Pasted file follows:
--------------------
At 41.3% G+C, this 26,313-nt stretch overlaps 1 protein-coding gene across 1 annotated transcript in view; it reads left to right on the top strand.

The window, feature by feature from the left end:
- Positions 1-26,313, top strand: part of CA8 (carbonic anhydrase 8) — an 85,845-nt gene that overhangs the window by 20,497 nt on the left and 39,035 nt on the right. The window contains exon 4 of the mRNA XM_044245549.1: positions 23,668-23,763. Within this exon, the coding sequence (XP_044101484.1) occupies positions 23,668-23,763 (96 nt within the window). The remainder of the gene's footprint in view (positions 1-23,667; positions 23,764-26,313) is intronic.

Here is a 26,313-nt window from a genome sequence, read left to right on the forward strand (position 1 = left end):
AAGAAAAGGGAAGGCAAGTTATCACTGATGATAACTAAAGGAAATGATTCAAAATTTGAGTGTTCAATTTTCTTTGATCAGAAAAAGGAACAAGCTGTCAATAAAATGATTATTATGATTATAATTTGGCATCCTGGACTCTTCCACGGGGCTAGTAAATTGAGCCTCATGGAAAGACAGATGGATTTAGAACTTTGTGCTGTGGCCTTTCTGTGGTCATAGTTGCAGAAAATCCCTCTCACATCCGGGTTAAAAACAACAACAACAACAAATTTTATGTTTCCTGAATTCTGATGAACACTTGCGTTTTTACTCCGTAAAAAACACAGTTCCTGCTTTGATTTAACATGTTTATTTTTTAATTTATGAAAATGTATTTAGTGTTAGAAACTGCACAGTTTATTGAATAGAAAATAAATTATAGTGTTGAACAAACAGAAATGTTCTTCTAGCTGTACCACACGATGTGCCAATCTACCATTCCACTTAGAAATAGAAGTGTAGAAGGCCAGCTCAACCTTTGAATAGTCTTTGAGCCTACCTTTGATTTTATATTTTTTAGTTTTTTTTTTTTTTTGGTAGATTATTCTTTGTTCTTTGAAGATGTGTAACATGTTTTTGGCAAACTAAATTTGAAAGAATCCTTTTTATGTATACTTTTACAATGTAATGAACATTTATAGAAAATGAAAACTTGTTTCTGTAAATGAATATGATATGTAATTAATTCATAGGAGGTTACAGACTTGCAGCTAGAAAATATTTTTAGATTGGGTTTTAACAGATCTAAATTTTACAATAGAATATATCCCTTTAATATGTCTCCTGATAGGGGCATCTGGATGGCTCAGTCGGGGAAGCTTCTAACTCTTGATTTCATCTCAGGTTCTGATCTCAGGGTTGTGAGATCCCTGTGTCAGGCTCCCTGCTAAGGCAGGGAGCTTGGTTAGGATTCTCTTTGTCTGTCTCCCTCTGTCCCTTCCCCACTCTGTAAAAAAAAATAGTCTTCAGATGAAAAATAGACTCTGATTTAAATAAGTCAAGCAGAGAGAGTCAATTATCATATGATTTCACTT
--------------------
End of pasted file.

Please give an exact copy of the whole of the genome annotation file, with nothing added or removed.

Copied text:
At 41.3% G+C, this 26,313-nt stretch overlaps 1 protein-coding gene across 1 annotated transcript in view; it reads left to right on the top strand.

The window, feature by feature from the left end:
- Positions 1-26,313, top strand: part of CA8 (carbonic anhydrase 8) — an 85,845-nt gene that overhangs the window by 20,497 nt on the left and 39,035 nt on the right. The window contains exon 4 of the mRNA XM_044245549.1: positions 23,668-23,763. Within this exon, the coding sequence (XP_044101484.1) occupies positions 23,668-23,763 (96 nt within the window). The remainder of the gene's footprint in view (positions 1-23,667; positions 23,764-26,313) is intronic.

Here is a 26,313-nt window from a genome sequence, read left to right on the forward strand (position 1 = left end):
AAGAAAAGGGAAGGCAAGTTATCACTGATGATAACTAAAGGAAATGATTCAAAATTTGAGTGTTCAATTTTCTTTGATCAGAAAAAGGAACAAGCTGTCAATAAAATGATTATTATGATTATAATTTGGCATCCTGGACTCTTCCACGGGGCTAGTAAATTGAGCCTCATGGAAAGACAGATGGATTTAGAACTTTGTGCTGTGGCCTTTCTGTGGTCATAGTTGCAGAAAATCCCTCTCACATCCGGGTTAAAAACAACAACAACAACAAATTTTATGTTTCCTGAATTCTGATGAACACTTGCGTTTTTACTCCGTAAAAAACACAGTTCCTGCTTTGATTTAACATGTTTATTTTTTAATTTATGAAAATGTATTTAGTGTTAGAAACTGCACAGTTTATTGAATAGAAAATAAATTATAGTGTTGAACAAACAGAAATGTTCTTCTAGCTGTACCACACGATGTGCCAATCTACCATTCCACTTAGAAATAGAAGTGTAGAAGGCCAGCTCAACCTTTGAATAGTCTTTGAGCCTACCTTTGATTTTATATTTTTTAGTTTTTTTTTTTTTTTGGTAGATTATTCTTTGTTCTTTGAAGATGTGTAACATGTTTTTGGCAAACTAAATTTGAAAGAATCCTTTTTATGTATACTTTTACAATGTAATGAACATTTATAGAAAATGAAAACTTGTTTCTGTAAATGAATATGATATGTAATTAATTCATAGGAGGTTACAGACTTGCAGCTAGAAAATATTTTTAGATTGGGTTTTAACAGATCTAAATTTTACAATAGAATATATCCCTTTAATATGTCTCCTGATAGGGGCATCTGGATGGCTCAGTCGGGGAAGCTTCTAACTCTTGATTTCATCTCAGGTTCTGATCTCAGGGTTGTGAGATCCCTGTGTCAGGCTCCCTGCTAAGGCAGGGAGCTTGGTTAGGATTCTCTTTGTCTGTCTCCCTCTGTCCCTTCCCCACTCTGTAAAAAAAAATAGTCTTCAGATGAAAAATAGACTCTGATTTAAATAAGTCAAGCAGAGAGAGTCAATTATCATATGATTTCACTT